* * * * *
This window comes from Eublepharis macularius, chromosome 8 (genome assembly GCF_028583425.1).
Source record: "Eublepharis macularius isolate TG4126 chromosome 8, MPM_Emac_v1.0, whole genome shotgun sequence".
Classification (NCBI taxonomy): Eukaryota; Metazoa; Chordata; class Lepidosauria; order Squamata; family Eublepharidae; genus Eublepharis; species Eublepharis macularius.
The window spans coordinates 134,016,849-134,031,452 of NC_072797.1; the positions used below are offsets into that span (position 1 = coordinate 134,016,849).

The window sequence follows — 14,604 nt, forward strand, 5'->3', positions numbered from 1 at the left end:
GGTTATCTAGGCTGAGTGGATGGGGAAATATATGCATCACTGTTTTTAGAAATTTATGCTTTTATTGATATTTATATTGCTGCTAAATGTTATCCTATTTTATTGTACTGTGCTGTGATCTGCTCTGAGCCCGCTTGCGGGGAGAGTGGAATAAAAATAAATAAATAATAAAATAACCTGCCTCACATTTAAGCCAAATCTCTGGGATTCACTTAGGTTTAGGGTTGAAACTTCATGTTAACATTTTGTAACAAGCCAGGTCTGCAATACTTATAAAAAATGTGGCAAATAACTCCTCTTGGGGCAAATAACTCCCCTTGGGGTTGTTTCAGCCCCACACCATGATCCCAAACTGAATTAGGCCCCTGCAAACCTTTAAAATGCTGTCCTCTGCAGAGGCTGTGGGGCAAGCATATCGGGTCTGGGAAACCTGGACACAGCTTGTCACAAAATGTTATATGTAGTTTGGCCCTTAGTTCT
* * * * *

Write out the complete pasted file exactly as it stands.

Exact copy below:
This window comes from Eublepharis macularius, chromosome 8 (genome assembly GCF_028583425.1).
Source record: "Eublepharis macularius isolate TG4126 chromosome 8, MPM_Emac_v1.0, whole genome shotgun sequence".
Classification (NCBI taxonomy): Eukaryota; Metazoa; Chordata; class Lepidosauria; order Squamata; family Eublepharidae; genus Eublepharis; species Eublepharis macularius.
The window spans coordinates 134,016,849-134,031,452 of NC_072797.1; the positions used below are offsets into that span (position 1 = coordinate 134,016,849).

The window sequence follows — 14,604 nt, forward strand, 5'->3', positions numbered from 1 at the left end:
GGTTATCTAGGCTGAGTGGATGGGGAAATATATGCATCACTGTTTTTAGAAATTTATGCTTTTATTGATATTTATATTGCTGCTAAATGTTATCCTATTTTATTGTACTGTGCTGTGATCTGCTCTGAGCCCGCTTGCGGGGAGAGTGGAATAAAAATAAATAAATAATAAAATAACCTGCCTCACATTTAAGCCAAATCTCTGGGATTCACTTAGGTTTAGGGTTGAAACTTCATGTTAACATTTTGTAACAAGCCAGGTCTGCAATACTTATAAAAAATGTGGCAAATAACTCCTCTTGGGGCAAATAACTCCCCTTGGGGTTGTTTCAGCCCCACACCATGATCCCAAACTGAATTAGGCCCCTGCAAACCTTTAAAATGCTGTCCTCTGCAGAGGCTGTGGGGCAAGCATATCGGGTCTGGGAAACCTGGACACAGCTTGTCACAAAATGTTATATGTAGTTTGGCCCTTAGTTCT